On Hamlet and aging.

Published April 22, 2012 by mandileighbean

Today was a wonderfully lazy Saturday. I had a huge breakfast late in the day, after grading four classes worth of work and applying to five jobs. I went for a walk around the neighborhood to enjoy the sunshine and breezes and got some writing done that wasn’t prompted, but came from my very own mind. Rather than completing a prompt, I’m going to share what I wrote with you, and would love for any kind of feedback or criticism you’d be willing to offer.

Enjoy!

🙂

Brian knew with certainty that he loved Melissa, but he didn’t know what to do with her. Brian didn’t even know if he had to do anything with her necessarily, but things had been stagnant for a while now. A better adjusted man would use the word “comfortable” instead of “stagnant.” With his elbows pointed and digging into his thighs, Brian dropped his head into his hands and deflated his lungs. He hated not knowing how he felt because it kept him from knowing what to do. He hated feeling like he had to do something. In his younger years, Brian had found his restlessness romantic, but now it was tiresome and depressing.
There was a loud and impatient knocking on the door. With his eyes closed, Bruce could easily see Penelope’s thin and bony and pronounced knuckles rapping against the wood. The wooden beaded bracelet she always wore on her right hand – her dominant hand, her knocking hand – would roll back and forth, very slightly, across her soft, smooth, pale skin. Every now and again, Brian would catch Penelope wince and curse under her breath because the common bracelet she loved so much would catch on the fine hair on her wrist and tug mercilessly. A hundred and one times, Brian suggested she move the piece of jewelry to her left hand, the hand she rarely used, so it could just sit and not pinch her at random moments. Penelope had nodded to be kind and to show she had heard, but she didn’t move the bracelet. Penelope was stubborn, but also loved the bracelet and could handle the pain.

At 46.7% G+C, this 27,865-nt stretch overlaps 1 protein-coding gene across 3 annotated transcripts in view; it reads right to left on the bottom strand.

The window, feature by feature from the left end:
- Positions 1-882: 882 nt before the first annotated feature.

Brian knew Penelope loved him like she loved the bracelet, but he wasn’t sure how that particular knowledge made him feel.
“Let’s go. Are you ready?” Penelope called. She sounded irritated.
Brian’s eyes popped open. “Yeah, I’m coming,” he answered. He rose to his feet amid popping joints, an auditory and physical reminder that he was getting old. Hell, he’d been getting old for years. For the first time, Brian considered the possibility he was old. He grabbed his dinner jacket that was hanging on a nearby chair and walked from the bedroom. He turned off the light as he left.

Well? What do you think?

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